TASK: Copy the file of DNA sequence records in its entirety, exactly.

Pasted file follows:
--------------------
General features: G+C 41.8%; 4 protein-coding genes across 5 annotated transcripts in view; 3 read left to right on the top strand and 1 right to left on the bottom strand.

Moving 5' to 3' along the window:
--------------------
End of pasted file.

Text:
General features: G+C 41.8%; 4 protein-coding genes across 5 annotated transcripts in view; 3 read left to right on the top strand and 1 right to left on the bottom strand.

Moving 5' to 3' along the window: